(or Why My Torturing You Shows I Care)
Usually I try to make posts any of the photo classes could dig, but since it’s my blog…this week I’m writing a post for my classes. Specifically, for my digital classes.
Why such a monumental post? Well, this is the week of the much talked about 5-week hump*. If students can get through this weeks assignments and labs, things will get better and smoother for the rest of the semester. Why? Well, for multiple reasons:
- Reciprocity is the most difficult thing to grasp, and is the foundation for all the other toughie stuff we do, like hdr and raw
- After this, we’ll start sliding into some more creative stuff, too. Notice the lecture on an artist? We’ll have more of that, and more of that reflected in your own work.
- Some things will become muscle memory. Looking at your metadata was unnatural week 1, but you’re getting more and more used to it, and renaming files, and checking the website, etc.
Some people think that using the manual mode and knowing reciprocity isn’t neccisary. I mean, you have an automatic mode on your camera right? Well, many flashes, studio lighting set ups, and most true professional cameras don’t work with automatic modes. True professional-level cameras don’t even have Aperture Priority or Shutter Priority Modes. Many medium format cameras don’t have them, either…
And between week 5 and week 10, there’s a lot of frustration. You NOW know that there are all these buttons and all these tools and all these techniques that can make your images better. But you aren’t great at using them yet. In fact, as you are starting to implement them, your images may look worse for a little while. Because manually controlling your camera takes skill–skill you are just developing. But give yourself some patience and grace. Beating yourself up about skills you are just now learning and can’t possibly be expected to already be masters of is kinda silly. Remember that this is a process, and you have the entire semester to learn them. And also realize that any entry level course, like Digital photography, just gives you the basics–that’s why there are more classes, to refine styles, skills, and advanced techniques.
So what is your soapbox about file naming, lady?
So, I am very specific about how I would like you to name your files that you turn in. At least using your Last name and a project, like “Worsfold_Landscape.jpg” I hate the idea of leaving files as “img_3928389439843290.jpg” There is a reason. If you are a wedding photographer, you have to be specific about your file names, as you might have 5 different clients, thousands of photos for each. Maybe you just need to look at the shots of the reception. Did you name them in some way that you can organize and get to? No? Good luck hunting them all down.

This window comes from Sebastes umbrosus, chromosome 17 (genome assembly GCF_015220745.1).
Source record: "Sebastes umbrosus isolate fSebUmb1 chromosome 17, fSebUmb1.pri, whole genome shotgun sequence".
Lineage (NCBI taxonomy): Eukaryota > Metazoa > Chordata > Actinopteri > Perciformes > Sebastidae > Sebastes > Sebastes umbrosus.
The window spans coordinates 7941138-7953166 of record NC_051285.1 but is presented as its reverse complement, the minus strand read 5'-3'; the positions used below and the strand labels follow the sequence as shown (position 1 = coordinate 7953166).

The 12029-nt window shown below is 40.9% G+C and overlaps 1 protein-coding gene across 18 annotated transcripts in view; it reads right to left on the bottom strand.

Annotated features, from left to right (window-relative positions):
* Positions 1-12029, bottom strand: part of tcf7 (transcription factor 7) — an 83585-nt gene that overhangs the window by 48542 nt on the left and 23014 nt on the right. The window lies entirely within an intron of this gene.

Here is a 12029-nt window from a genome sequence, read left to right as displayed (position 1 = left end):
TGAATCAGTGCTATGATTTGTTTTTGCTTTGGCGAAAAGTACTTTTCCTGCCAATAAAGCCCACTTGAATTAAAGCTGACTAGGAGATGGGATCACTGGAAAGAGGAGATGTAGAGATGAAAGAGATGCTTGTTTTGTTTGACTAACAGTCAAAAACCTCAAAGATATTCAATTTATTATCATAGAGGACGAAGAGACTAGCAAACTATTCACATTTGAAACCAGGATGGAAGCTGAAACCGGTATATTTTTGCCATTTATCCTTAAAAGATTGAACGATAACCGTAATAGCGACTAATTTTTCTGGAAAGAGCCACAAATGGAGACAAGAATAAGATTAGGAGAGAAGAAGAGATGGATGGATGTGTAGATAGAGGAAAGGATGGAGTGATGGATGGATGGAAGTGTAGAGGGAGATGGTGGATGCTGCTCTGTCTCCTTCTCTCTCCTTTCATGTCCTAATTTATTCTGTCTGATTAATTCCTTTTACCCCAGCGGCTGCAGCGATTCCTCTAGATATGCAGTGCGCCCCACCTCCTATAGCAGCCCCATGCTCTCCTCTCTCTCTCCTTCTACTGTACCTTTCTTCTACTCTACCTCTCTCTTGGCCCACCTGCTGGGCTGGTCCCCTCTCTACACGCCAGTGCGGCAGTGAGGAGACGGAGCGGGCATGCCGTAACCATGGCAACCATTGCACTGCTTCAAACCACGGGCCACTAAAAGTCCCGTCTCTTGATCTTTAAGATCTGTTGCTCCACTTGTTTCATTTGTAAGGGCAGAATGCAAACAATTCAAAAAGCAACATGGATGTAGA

Well, not everyone is going to be a wedding photographer, right? Well, I worked in professional graphic design/large scale print lab. We’d get a set of files to make a banner. Then the photoshop people would edit them, creating a new file name to separate them from the originals from the client. Then the illustrator/designers would use those edited photos to create the design. Then a new file name would be made for the production printers, who would alter things to translate the color correctly. We would save the originals and the final copies, deleting the rest…so they better be named correctly! This is no different than family vacation photos stuck in an album. It’s better to learn good habits now than later, right?
Yeah, yeah, yeah, so what now? Well, once we overview technical details we start incorporating more and more creative stuff, and fun techniques! We’re going to be doing night photography and hdr, play with photoshop tools and by the end of it all you’ll have a blast! Even if there’s a few things that aren’t your cup of tea, there will be others that you do connect with, so try everything–you’ll have a better understanding of your own style by the end.
*When I originally made this post, it was around that 5 week, lets-kill-adobe week.